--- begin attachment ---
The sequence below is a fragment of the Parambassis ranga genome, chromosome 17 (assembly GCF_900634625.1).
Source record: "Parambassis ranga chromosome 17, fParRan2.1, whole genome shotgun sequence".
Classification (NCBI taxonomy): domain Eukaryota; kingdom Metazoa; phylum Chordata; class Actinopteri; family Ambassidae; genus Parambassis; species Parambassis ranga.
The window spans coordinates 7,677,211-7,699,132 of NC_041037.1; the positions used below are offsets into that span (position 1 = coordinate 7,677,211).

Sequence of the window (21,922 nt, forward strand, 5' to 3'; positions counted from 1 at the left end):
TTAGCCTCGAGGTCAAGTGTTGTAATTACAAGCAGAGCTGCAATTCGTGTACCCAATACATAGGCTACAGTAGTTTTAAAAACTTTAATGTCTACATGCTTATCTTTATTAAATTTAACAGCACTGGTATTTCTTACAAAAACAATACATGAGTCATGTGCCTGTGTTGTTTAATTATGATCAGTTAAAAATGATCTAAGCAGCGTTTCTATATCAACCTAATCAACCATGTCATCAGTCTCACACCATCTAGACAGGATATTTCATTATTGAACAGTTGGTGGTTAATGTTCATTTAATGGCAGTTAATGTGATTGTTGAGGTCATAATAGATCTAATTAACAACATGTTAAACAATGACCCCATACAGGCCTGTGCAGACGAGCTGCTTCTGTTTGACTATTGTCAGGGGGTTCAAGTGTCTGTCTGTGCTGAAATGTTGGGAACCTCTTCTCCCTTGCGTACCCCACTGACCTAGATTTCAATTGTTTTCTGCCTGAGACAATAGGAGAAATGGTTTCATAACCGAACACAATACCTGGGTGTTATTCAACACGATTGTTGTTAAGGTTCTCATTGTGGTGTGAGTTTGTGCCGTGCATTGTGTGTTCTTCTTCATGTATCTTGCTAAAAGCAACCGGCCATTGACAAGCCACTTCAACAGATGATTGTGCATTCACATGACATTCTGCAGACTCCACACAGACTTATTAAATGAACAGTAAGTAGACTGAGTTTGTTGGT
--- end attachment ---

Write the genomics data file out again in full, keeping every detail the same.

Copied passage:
The sequence below is a fragment of the Parambassis ranga genome, chromosome 17 (assembly GCF_900634625.1).
Source record: "Parambassis ranga chromosome 17, fParRan2.1, whole genome shotgun sequence".
Classification (NCBI taxonomy): domain Eukaryota; kingdom Metazoa; phylum Chordata; class Actinopteri; family Ambassidae; genus Parambassis; species Parambassis ranga.
The window spans coordinates 7,677,211-7,699,132 of NC_041037.1; the positions used below are offsets into that span (position 1 = coordinate 7,677,211).

Sequence of the window (21,922 nt, forward strand, 5' to 3'; positions counted from 1 at the left end):
TTAGCCTCGAGGTCAAGTGTTGTAATTACAAGCAGAGCTGCAATTCGTGTACCCAATACATAGGCTACAGTAGTTTTAAAAACTTTAATGTCTACATGCTTATCTTTATTAAATTTAACAGCACTGGTATTTCTTACAAAAACAATACATGAGTCATGTGCCTGTGTTGTTTAATTATGATCAGTTAAAAATGATCTAAGCAGCGTTTCTATATCAACCTAATCAACCATGTCATCAGTCTCACACCATCTAGACAGGATATTTCATTATTGAACAGTTGGTGGTTAATGTTCATTTAATGGCAGTTAATGTGATTGTTGAGGTCATAATAGATCTAATTAACAACATGTTAAACAATGACCCCATACAGGCCTGTGCAGACGAGCTGCTTCTGTTTGACTATTGTCAGGGGGTTCAAGTGTCTGTCTGTGCTGAAATGTTGGGAACCTCTTCTCCCTTGCGTACCCCACTGACCTAGATTTCAATTGTTTTCTGCCTGAGACAATAGGAGAAATGGTTTCATAACCGAACACAATACCTGGGTGTTATTCAACACGATTGTTGTTAAGGTTCTCATTGTGGTGTGAGTTTGTGCCGTGCATTGTGTGTTCTTCTTCATGTATCTTGCTAAAAGCAACCGGCCATTGACAAGCCACTTCAACAGATGATTGTGCATTCACATGACATTCTGCAGACTCCACACAGACTTATTAAATGAACAGTAAGTAGACTGAGTTTGTTGGT